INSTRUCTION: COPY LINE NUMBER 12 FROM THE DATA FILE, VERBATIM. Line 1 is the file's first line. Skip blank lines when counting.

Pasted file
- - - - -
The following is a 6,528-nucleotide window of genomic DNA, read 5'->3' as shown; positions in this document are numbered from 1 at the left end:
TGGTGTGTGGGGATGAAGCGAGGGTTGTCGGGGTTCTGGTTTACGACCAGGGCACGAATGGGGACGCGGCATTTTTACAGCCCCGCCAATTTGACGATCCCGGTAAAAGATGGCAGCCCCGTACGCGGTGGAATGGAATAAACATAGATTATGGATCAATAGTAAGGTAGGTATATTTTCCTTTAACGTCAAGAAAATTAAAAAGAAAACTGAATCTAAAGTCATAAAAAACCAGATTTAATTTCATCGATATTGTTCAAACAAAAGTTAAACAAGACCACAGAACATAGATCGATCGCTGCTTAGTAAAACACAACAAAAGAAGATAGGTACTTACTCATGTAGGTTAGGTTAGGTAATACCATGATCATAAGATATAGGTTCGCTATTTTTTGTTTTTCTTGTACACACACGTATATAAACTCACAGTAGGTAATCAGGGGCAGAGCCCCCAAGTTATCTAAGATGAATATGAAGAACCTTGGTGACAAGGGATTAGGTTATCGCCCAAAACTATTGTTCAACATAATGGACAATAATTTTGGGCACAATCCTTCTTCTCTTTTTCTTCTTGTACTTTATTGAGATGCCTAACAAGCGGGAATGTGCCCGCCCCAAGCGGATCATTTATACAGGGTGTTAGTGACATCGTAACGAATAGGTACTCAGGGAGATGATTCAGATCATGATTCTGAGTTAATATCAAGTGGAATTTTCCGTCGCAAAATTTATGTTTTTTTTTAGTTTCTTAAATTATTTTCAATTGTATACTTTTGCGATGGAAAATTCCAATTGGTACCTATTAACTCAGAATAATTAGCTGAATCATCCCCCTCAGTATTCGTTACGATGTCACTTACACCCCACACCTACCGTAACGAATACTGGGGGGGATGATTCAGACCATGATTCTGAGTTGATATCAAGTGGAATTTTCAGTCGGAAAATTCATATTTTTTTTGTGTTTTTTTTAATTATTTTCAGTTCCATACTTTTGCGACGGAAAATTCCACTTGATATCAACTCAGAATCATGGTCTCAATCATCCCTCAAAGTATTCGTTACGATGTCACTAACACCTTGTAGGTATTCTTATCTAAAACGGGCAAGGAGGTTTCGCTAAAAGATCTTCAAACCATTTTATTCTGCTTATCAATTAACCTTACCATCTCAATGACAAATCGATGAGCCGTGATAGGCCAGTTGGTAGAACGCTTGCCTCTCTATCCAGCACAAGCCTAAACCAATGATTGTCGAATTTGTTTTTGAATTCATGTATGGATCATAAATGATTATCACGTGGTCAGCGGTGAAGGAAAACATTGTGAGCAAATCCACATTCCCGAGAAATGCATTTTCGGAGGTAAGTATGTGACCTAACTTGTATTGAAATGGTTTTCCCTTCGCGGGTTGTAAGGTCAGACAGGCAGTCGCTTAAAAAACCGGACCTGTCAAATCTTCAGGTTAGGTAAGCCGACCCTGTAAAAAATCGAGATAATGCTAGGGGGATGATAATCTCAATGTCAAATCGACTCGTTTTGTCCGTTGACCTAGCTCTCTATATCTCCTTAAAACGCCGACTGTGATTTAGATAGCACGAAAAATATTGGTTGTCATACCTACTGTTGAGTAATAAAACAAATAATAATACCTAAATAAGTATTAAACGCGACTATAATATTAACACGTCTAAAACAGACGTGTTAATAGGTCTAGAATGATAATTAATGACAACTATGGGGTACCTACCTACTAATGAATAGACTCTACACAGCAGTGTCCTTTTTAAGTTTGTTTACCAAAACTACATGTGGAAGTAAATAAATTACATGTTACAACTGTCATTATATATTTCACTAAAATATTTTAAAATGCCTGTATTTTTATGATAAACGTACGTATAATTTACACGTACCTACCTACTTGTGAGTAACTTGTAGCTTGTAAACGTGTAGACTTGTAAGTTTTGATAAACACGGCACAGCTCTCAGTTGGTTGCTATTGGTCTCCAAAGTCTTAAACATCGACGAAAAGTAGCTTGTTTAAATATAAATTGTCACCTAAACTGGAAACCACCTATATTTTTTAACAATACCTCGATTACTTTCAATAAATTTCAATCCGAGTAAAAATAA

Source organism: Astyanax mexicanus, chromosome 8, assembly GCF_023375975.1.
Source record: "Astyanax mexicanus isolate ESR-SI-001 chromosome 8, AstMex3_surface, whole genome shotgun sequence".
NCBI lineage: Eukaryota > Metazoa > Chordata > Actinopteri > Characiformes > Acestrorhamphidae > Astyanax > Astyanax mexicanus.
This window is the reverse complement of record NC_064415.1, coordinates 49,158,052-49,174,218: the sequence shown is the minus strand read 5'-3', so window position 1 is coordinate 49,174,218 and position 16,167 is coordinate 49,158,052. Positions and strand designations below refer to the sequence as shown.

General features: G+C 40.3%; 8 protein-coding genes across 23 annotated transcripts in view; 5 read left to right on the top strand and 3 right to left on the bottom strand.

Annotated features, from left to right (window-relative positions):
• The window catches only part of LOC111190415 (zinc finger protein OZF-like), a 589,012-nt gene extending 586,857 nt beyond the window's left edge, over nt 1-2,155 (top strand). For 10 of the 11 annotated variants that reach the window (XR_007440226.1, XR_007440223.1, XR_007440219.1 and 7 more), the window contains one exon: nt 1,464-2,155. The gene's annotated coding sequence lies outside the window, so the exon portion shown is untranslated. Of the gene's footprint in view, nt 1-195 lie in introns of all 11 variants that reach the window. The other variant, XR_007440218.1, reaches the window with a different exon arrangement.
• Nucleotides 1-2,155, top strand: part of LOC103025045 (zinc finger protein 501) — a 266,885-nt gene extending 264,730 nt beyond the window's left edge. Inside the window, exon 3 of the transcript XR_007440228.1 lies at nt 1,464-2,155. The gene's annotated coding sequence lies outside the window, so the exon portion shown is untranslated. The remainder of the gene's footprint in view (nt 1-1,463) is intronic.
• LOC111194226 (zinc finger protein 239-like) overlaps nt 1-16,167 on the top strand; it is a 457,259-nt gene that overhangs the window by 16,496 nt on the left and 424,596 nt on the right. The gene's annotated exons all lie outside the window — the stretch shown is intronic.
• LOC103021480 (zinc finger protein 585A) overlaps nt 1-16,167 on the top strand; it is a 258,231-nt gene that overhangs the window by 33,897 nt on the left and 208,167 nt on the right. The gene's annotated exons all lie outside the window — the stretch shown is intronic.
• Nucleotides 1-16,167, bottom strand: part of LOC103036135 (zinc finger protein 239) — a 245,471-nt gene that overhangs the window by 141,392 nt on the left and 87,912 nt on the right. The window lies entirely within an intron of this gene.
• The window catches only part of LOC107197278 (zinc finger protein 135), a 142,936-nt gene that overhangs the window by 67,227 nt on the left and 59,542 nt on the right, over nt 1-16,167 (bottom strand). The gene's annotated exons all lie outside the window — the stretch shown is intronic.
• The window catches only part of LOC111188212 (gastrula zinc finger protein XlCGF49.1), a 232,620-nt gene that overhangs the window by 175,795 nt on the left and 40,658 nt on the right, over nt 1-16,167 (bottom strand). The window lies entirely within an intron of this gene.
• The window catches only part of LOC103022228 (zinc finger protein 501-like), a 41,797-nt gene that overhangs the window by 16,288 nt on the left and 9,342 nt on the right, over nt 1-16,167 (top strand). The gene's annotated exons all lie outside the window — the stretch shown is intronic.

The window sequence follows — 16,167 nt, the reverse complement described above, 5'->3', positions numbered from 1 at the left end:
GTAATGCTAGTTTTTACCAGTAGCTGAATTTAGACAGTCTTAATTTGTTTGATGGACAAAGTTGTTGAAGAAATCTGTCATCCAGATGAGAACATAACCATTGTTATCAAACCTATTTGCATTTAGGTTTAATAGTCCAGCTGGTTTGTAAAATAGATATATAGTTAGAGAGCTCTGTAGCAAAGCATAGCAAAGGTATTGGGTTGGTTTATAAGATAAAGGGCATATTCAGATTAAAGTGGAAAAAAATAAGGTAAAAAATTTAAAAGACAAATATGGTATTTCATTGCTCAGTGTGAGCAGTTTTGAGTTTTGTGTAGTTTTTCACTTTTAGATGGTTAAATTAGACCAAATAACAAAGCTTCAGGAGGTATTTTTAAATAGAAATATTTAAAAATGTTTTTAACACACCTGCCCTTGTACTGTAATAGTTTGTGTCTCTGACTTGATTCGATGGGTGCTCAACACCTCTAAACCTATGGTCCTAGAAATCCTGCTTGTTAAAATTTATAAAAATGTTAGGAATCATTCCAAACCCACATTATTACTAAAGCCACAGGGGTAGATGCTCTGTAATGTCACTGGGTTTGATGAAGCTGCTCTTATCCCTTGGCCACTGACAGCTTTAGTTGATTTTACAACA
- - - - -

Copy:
• LOC103021480 (zinc finger protein 585A) overlaps nt 1-16,167 on the top strand; it is a 258,231-nt gene that overhangs the window by 33,897 nt on the left and 208,167 nt on the right. The gene's annotated exons all lie outside the window — the stretch shown is intronic.